10 things I WISH I had known before I started blogging: Are you considering a career as a blogger? Whether it’s for passion or money I have help, tips & tricks on what to expect (and what most bloggers selling a service or class WON’T tell you). I’ve even included start-up costs & typical hours spent.
If you’re wondering…
How long will it take to build a following and make a real income?
What are the expenses associated with starting a professional blog?
What is the time commitment?
Do I need technical expertise?
Then read on my dear….
1. Blogging is not a part-time job or “side-hustle”
If you are dreaming of only working a few hours a week while you build a million dollar blog I’ve got some bad news for you. Professional blogging is a full time 40+ hour a week job. What nobody selling a blogging course will tell you is how many hours they spend working on a weekly basis. It takes a LOT of time to create rich content, post on social media, manage ads/affiliates, research SEO etc. Once a loyal audience is built it has to be maintained. While it is TRUE that you will have residual income from popular posts of the past (requiring only a small amount of recurring work)…realistically you have to post engaging, original content at least once a week. Most of the guidance I’ve received is that you really need to post 2-3 times a week in the blog audience building phase (first year).
Would you be surprised to hear that only 10-20% of my time is spent on the actual (fun, creative) subject matter of my blog (crafting, DIY etc). My day mostly consists of brainstorming future blog topics, styling/taking pictures, creating written content, designing pins & sharing on/monitoring social media. When I’m not doing those tasks I’m either trying to make my website better or learning new things to apply. I’m not kidding…it’s pretty much a 40-45 hour work week.
2. Own your content and pictures
While it might be enticing to use free stock photos to make your postings come together faster…try to avoid it whenever possible. Occasional use is permittable. Bloggers who constantly use stock photos have sites that appear unoriginal & spammy. People will come to you (and will return) because you entice them with something they haven’t seen before. Invest in a good camera and learn to take good pictures (which isn’t as difficult as it sounds…hmmmm, I should do a post on this!!!!).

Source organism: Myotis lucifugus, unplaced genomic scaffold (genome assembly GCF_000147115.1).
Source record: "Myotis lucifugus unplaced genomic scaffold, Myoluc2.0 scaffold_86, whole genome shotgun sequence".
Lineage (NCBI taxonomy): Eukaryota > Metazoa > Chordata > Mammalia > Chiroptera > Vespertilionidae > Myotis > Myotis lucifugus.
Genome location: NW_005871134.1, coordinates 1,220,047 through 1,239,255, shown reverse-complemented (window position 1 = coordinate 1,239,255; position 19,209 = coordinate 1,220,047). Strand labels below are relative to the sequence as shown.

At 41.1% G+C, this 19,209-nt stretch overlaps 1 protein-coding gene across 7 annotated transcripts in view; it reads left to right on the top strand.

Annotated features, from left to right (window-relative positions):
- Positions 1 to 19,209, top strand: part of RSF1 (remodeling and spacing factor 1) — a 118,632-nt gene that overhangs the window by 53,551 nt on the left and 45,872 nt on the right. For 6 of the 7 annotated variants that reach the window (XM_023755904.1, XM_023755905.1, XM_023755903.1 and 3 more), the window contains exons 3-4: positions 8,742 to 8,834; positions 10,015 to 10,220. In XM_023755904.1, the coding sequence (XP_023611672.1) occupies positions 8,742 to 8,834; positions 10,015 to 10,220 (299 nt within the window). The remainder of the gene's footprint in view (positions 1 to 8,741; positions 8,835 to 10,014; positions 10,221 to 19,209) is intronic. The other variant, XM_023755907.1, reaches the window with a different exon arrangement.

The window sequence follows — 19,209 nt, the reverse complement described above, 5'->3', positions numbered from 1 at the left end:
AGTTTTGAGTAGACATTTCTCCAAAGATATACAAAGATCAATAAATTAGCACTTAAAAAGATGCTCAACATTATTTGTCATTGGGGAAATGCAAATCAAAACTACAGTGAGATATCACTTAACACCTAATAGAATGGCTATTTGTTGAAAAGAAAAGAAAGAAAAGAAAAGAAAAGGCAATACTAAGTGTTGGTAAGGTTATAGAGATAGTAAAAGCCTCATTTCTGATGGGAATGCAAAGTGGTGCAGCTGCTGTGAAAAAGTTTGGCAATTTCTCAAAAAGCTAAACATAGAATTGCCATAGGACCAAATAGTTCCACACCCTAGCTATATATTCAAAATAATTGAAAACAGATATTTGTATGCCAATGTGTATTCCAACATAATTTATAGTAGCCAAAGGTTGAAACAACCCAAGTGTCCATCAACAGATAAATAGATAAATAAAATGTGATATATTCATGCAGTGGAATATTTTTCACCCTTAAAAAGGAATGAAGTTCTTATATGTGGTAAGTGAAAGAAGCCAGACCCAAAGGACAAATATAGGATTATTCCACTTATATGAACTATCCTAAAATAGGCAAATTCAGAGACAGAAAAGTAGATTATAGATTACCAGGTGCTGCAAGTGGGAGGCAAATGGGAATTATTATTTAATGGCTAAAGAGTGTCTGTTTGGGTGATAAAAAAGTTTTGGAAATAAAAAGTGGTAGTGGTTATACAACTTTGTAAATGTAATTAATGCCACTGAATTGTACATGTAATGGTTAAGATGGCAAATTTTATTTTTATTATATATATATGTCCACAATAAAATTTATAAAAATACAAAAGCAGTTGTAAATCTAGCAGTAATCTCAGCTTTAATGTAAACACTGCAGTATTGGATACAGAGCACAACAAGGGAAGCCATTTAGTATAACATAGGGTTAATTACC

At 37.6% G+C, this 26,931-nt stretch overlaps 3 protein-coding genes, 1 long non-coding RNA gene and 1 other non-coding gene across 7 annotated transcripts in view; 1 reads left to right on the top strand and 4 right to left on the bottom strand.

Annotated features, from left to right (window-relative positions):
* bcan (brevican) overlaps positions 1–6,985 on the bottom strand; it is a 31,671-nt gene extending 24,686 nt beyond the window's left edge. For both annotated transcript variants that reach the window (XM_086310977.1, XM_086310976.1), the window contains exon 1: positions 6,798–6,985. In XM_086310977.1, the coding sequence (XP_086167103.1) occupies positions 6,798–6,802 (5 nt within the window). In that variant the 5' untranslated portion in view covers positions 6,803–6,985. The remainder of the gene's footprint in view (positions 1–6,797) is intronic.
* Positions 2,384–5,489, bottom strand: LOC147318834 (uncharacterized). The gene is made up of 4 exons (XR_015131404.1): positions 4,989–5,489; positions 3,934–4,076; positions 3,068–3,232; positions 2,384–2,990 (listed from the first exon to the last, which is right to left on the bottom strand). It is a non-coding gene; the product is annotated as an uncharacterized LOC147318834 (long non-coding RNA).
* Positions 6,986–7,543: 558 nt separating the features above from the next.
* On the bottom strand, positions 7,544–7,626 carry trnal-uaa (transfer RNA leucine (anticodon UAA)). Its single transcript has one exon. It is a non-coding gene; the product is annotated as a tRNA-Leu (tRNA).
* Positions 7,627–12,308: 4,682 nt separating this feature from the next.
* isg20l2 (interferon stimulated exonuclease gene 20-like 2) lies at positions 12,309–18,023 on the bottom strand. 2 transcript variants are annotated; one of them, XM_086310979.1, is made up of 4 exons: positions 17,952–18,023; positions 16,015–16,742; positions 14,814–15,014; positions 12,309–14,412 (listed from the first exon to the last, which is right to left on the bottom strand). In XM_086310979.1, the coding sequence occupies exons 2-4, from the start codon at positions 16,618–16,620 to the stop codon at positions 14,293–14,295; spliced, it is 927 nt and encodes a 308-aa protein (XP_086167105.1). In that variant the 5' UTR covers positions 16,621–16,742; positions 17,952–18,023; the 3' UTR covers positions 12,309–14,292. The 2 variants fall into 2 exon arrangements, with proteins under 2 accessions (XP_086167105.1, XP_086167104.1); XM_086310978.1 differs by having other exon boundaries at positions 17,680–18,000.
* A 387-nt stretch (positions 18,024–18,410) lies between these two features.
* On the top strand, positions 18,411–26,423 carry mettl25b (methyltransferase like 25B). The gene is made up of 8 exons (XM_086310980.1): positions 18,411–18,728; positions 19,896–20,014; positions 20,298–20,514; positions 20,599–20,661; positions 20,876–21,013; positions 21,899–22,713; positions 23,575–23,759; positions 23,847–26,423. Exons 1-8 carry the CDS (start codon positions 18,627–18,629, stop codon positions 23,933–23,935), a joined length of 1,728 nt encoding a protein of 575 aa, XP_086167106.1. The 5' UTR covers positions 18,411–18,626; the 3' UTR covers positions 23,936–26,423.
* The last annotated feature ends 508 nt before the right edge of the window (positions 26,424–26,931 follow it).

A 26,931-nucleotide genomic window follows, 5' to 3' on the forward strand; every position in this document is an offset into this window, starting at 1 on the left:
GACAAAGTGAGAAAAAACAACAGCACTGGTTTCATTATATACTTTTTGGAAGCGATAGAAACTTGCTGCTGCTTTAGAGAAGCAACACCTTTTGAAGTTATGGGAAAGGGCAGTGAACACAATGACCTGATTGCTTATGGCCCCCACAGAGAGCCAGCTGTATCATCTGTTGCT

3. Do not use free hosting or domain names
When you’re starting out (especially on a budget) it can be tempting to use some of the free services available from WordPress or WIX (such as free domain & hosting). When you use these free services you don’t actually own your content and it can be taken down or lost at anytime. There are past cases of this happening to some very regretful bloggers who lost YEARS worth of hard work. Another downside is that these free services only allow you a small amount of traffic. If by chance you have a post go viral…your website may not be able to handle the traffic and inevitably crash. Lastly, the domain names provided are long and cumbersome…a free domain from WordPress for me would look something like this:
That’s a mouthful. You want a short, sweet, easy to remember domain name. I only recommend paying for domain hosting and creating/buying your own domain. Want to know how much this is all going to cost? Keep reading…
4. Invest in a unique website design
I don’t know how many pre-fab “free” website templates I’ve looked at….but I have yet to see one that met my expectations or fit the vision for my blog. If you’re anything like me you’ll probably have the same problem. If you hire a designer (which is always an option) you can spend an untold amount of money.
What many beginning bloggers do not know is that there are some GORGEOUS designs on Etsy ranging from $50-$200 in most cases. This is a BARGAIN. Many of these designers will also load your design onto WordPress for a small fee….ALSO A BARGAIN. If you choose to load the design yourself make sure that the designer provides support and instructions on how to load the design. Take it from me, loading a design is not straight forward or intuitive for a newbie blogger.
I can’t stress enough the importance of your website design. It should be beautiful, functional and something you’re proud to show others. You don’t want your website to look like everyone else’s out there using the pre-fab designs. Invest the small amount of capital it requires to have something most people won’t.